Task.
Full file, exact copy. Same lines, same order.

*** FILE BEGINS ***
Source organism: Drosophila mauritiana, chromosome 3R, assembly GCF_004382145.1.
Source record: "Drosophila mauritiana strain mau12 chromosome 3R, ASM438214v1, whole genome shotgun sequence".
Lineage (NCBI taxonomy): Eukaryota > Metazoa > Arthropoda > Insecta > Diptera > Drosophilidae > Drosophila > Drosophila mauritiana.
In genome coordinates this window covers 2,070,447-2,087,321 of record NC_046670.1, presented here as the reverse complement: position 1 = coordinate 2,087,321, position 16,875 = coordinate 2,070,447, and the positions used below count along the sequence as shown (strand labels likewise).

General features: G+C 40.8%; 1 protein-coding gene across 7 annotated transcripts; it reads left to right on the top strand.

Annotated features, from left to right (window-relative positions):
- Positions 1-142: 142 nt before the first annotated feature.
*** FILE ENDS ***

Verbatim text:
Source organism: Drosophila mauritiana, chromosome 3R, assembly GCF_004382145.1.
Source record: "Drosophila mauritiana strain mau12 chromosome 3R, ASM438214v1, whole genome shotgun sequence".
Lineage (NCBI taxonomy): Eukaryota > Metazoa > Arthropoda > Insecta > Diptera > Drosophilidae > Drosophila > Drosophila mauritiana.
In genome coordinates this window covers 2,070,447-2,087,321 of record NC_046670.1, presented here as the reverse complement: position 1 = coordinate 2,087,321, position 16,875 = coordinate 2,070,447, and the positions used below count along the sequence as shown (strand labels likewise).

General features: G+C 40.8%; 1 protein-coding gene across 7 annotated transcripts; it reads left to right on the top strand.

Annotated features, from left to right (window-relative positions):
- Positions 1-142: 142 nt before the first annotated feature.